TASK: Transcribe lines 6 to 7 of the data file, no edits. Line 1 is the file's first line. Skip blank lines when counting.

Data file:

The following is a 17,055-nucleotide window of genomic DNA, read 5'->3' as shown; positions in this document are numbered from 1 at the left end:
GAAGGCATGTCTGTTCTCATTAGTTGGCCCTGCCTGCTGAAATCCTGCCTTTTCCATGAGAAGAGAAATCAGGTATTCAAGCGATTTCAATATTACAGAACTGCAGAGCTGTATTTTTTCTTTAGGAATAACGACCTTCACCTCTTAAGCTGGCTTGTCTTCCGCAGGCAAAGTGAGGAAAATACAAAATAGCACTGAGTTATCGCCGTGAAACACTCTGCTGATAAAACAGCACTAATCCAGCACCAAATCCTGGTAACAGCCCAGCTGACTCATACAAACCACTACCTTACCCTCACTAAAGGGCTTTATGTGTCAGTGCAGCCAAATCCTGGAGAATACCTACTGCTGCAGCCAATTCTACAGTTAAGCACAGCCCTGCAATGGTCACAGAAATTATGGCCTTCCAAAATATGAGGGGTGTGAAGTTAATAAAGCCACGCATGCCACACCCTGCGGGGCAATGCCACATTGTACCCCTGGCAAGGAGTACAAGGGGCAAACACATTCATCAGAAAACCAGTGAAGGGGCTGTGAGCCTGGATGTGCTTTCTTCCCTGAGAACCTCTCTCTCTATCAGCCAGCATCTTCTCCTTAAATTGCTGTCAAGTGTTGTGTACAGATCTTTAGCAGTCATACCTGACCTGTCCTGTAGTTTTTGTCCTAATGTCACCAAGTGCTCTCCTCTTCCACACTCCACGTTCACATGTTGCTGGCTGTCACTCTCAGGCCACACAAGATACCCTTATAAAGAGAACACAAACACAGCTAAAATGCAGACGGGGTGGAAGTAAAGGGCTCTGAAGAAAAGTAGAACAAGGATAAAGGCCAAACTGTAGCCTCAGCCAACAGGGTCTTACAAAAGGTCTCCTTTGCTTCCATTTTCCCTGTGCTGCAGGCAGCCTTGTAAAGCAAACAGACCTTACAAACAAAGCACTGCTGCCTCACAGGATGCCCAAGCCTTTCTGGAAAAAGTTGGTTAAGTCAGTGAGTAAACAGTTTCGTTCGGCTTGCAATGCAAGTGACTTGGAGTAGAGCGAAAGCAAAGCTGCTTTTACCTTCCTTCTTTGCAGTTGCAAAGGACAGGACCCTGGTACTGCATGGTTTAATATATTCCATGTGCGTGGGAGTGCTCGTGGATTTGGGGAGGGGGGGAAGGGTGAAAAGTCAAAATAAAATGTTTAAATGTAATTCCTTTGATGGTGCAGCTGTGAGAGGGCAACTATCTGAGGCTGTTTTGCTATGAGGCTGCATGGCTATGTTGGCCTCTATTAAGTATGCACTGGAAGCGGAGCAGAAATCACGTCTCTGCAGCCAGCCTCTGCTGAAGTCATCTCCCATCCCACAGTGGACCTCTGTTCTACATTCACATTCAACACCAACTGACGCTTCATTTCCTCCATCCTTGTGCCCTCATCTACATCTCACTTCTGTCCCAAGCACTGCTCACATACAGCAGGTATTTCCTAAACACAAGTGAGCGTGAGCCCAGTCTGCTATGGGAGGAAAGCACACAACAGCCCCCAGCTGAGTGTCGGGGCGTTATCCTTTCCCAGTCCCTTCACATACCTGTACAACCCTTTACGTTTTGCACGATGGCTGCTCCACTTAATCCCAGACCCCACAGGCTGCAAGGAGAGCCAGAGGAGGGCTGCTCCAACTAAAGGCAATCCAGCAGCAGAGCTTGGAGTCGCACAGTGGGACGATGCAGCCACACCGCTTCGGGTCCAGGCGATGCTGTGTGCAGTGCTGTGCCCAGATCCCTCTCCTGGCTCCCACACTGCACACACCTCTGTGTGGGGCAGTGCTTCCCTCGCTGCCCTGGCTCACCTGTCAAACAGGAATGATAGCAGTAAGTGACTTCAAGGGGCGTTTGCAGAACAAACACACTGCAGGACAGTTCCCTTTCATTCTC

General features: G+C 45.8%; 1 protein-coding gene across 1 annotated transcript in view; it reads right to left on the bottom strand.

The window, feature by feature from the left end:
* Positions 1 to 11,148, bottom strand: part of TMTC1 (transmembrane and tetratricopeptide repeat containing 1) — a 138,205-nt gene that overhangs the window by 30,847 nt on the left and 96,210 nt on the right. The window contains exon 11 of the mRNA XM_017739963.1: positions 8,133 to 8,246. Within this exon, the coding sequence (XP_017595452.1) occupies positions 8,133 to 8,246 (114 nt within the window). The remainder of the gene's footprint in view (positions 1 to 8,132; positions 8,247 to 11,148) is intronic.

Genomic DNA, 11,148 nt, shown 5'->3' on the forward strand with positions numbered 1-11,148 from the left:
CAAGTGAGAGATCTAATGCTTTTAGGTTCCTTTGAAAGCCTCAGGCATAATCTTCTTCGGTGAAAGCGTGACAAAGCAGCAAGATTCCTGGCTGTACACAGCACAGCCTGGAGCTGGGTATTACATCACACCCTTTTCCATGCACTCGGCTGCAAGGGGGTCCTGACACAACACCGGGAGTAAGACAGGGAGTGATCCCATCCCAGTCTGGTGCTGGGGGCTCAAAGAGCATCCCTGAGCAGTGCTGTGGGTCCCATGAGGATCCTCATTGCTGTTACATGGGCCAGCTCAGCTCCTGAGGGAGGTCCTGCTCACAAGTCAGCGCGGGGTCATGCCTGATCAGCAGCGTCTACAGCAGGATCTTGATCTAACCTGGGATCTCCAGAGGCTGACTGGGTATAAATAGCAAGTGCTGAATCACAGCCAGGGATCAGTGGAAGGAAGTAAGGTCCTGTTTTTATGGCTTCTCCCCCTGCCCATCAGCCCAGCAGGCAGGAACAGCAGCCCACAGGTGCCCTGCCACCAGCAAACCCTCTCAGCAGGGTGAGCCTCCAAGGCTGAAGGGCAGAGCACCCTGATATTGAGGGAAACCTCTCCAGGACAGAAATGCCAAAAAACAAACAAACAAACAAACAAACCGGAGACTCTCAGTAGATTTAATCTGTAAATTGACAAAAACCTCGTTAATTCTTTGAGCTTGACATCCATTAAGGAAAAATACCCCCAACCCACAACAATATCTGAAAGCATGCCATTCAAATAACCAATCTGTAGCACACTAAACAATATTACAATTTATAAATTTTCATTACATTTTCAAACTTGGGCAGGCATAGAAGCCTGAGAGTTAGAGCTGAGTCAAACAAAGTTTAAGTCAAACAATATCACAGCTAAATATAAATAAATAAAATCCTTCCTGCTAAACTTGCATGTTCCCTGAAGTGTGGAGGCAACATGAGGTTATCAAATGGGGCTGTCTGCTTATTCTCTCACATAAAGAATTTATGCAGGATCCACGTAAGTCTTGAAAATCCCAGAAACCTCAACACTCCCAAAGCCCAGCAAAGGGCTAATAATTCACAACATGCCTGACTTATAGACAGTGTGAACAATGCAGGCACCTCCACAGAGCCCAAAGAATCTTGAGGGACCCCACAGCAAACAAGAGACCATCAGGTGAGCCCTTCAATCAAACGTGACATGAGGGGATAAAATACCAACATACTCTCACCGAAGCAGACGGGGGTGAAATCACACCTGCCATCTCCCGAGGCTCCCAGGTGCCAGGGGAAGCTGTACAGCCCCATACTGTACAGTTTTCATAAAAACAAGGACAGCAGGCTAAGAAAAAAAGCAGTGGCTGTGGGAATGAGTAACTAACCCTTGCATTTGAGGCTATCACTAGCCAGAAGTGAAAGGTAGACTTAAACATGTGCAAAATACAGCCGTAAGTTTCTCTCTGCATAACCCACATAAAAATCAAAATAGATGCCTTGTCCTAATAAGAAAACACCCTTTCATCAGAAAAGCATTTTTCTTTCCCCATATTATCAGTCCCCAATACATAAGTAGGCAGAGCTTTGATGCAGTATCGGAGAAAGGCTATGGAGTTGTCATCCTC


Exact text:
Genomic DNA, 11,148 nt, shown 5'->3' on the forward strand with positions numbered 1-11,148 from the left:
CAAGTGAGAGATCTAATGCTTTTAGGTTCCTTTGAAAGCCTCAGGCATAATCTTCTTCGGTGAAAGCGTGACAAAGCAGCAAGATTCCTGGCTGTACACAGCACAGCCTGGAGCTGGGTATTACATCACACCCTTTTCCATGCACTCGGCTGCAAGGGGGTCCTGACACAACACCGGGAGTAAGACAGGGAGTGATCCCATCCCAGTCTGGTGCTGGGGGCTCAAAGAGCATCCCTGAGCAGTGCTGTGGGTCCCATGAGGATCCTCATTGCTGTTACATGGGCCAGCTCAGCTCCTGAGGGAGGTCCTGCTCACAAGTCAGCGCGGGGTCATGCCTGATCAGCAGCGTCTACAGCAGGATCTTGATCTAACCTGGGATCTCCAGAGGCTGACTGGGTATAAATAGCAAGTGCTGAATCACAGCCAGGGATCAGTGGAAGGAAGTAAGGTCCTGTTTTTATGGCTTCTCCCCCTGCCCATCAGCCCAGCAGGCAGGAACAGCAGCCCACAGGTGCCCTGCCACCAGCAAACCCTCTCAGCAGGGTGAGCCTCCAAGGCTGAAGGGCAGAGCACCCTGATATTGAGGGAAACCTCTCCAGGACAGAAATGCCAAAAAACAAACAAACAAACAAACAAACCGGAGACTCTCAGTAGATTTAATCTGTAAATTGACAAAAACCTCGTTAATTCTTTGAGCTTGACATCCATTAAGGAAAAATACCCCCAACCCACAACAATATCTGAAAGCATGCCATTCAAATAACCAATCTGTAGCACACTAAACAATATTACAATTTATAAATTTTCATTACATTTTCAAACTTGGGCAGGCATAGAAGCCTGAGAGTTAGAGCTGAGTCAAACAAAGTTTAAGTCAAACAATATCACAGCTAAATATAAATAAATAAAATCCTTCCTGCTAAACTTGCATGTTCCCTGAAGTGTGGAGGCAACATGAGGTTATCAAATGGGGCTGTCTGCTTATTCTCTCACATAAAGAATTTATGCAGGATCCACGTAAGTCTTGAAAATCCCAGAAACCTCAACACTCCCAAAGCCCAGCAAAGGGCTAATAATTCACAACATGCCTGACTTATAGACAGTGTGAACAATGCAGGCACCTCCACAGAGCCCAAAGAATCTTGAGGGACCCCACAGCAAACAAGAGACCATCAGGTGAGCCCTTCAATCAAACGTGACATGAGGGGATAAAATACCAACATACTCTCACCGAAGCAGACGGGGGTGAAATCACACCTGCCATCTCCCGAGGCTCCCAGGTGCCAGGGGAAGCTGTACAGCCCCATACTGTACAGTTTTCATAAAAACAAGGACAGCAGGCTAAGAAAAAAAGCAGTGGCTGTGGGAATGAGTAACTAACCCTTGCATTTGAGGCTATCACTAGCCAGAAGTGAAAGGTAGACTTAAACATGTGCAAAATACAGCCGTAAGTTTCTCTCTGCATAACCCACATAAAAATCAAAATAGATGCCTTGTCCTAATAAGAAAACACCCTTTCATCAGAAAAGCATTTTTCTTTCCCCATATTATCAGTCCCCAATACATAAGTAGGCAGAGCTTTGATGCAGTATCGGAGAAAGGCTATGGAGTTGTCATCCTC